Michael Ignatieff landed unexpectedly in the inner sanctums of Canada’s Liberal party almost four years ago, like a rock hurled through a stained glass window. Not for him the mundane details of proclaiming his leadership intentions, and waiting his turn. He propelled himself from backbencher to crown prince to leader in a series of daring self-actualized leaps. The prime ministership of the country is next on his dance card.
Last week, at a three-day convention in a spanking new convention centre on the southern shore of Burrard Inlet in downtown Vancouver, Ignatieff officially brought peace to the internal blood feuds that had torn the party apart under the preceding stewardships of John Turner, Jean Chrétien, Paul Martin and Stéphane Dion.
The highbrow newcomer dominated the convention which welcomed him as the party’s new leader—Moses armed with a GPS (God Positioning System)—while he used the occasion to sound off. His acceptance speech that celebrated the vote which confirmed his command of the party was a rousing performance—though he was the only candidate on the ballot. It was a fitting coronation, even if no puff of white smoke could be detected.
His speech was a bravura performance. The cadence of his words matched his body language, as he set out his agenda for a Canadian future based on his consensus style of leadership—in the context of his natural grace and sprinklings of literary allusions. What better equipment to face the long odds of leading a political party in this time of economic turmoil, than to be a certified world-class public intellectual with chutzpah to burn.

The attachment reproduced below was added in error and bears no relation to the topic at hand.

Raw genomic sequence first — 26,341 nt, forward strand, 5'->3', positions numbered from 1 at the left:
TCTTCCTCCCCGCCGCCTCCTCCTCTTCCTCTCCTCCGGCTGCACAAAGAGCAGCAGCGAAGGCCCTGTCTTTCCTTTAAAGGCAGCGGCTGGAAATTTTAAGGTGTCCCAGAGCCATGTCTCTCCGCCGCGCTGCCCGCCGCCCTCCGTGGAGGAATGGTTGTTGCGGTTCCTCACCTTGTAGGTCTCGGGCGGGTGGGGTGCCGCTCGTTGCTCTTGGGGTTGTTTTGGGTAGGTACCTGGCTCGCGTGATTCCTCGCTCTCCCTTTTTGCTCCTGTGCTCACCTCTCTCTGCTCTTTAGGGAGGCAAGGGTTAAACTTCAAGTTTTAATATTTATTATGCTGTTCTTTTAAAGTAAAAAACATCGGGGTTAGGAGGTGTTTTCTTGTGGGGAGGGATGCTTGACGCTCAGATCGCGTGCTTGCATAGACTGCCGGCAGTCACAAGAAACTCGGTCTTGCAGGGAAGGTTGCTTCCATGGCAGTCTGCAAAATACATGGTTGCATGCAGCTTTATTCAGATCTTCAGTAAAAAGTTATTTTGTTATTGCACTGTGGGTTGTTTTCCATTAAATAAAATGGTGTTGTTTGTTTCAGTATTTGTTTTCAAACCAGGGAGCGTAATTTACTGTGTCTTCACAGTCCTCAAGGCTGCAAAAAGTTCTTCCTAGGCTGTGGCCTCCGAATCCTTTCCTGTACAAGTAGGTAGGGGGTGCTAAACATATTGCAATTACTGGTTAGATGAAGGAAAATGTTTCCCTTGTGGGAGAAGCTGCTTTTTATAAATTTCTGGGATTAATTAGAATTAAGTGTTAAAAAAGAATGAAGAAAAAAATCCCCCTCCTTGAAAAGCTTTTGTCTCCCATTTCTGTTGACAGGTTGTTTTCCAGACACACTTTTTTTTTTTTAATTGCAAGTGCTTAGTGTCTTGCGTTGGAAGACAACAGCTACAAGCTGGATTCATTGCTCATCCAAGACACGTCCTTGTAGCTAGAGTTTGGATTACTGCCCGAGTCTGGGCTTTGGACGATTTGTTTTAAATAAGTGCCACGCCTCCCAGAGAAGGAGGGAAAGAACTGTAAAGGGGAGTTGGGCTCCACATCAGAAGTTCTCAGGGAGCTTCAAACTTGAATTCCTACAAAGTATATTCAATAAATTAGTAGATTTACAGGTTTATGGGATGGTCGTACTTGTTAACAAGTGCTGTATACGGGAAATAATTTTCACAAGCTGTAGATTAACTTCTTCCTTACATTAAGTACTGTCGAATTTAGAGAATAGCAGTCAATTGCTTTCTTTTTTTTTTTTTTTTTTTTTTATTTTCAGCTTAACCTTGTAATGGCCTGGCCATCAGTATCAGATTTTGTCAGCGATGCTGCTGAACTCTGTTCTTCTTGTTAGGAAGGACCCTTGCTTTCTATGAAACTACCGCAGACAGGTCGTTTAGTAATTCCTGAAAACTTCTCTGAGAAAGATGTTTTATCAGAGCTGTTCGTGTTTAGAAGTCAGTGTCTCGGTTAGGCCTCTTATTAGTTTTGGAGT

A typical passage from his acceptance speech accused Prime Minister Stephen Harper of every misdemeanour except spreading a leprosy pandemic. “For three years you have played province against province, group against group, region against region, individual against individual,” he charged. “When your power was threatened last November, you unleashed a national unity crisis and saved yourself only by sending Parliament home. Mr. Harper, you have failed us. If you can’t unite Canadians, if you can’t appeal to the best in us—we can. We Liberals can build a federalism based on co-operation, not on confrontation.”
The former Harvard professor’s run for the Liberal crown has been remarkable. The Ignatieff victory was based on the identical motivations that fuelled his several previous careers. He believes that the world exists to be put in order, so that its scattered causes make sense and can be mobilized.
His original run for the Liberal crown in 2006 pegged him as an accident-prone candidate, but he has since morphed into the role. Every word of every declaration at this convention had been carefully programmed by his retinue of a dozen talented advisers—really, a private think tank—that served him well.
His assignment now is to ride herd over the witches’ brew remnants of a once-great political movement and march them back into power. He can only succeed by repairing the collateral damage inflicted by his sad-sack predecessor, Stéphane Dion, who was bounced out of office after solidifying his reputation as a politician who will never set the world on fire, except by accident. By the time he left, Canada’s Natural Governing Party was down to a puny paid-up membership of around 50,000—from a 2003 total of half a million.
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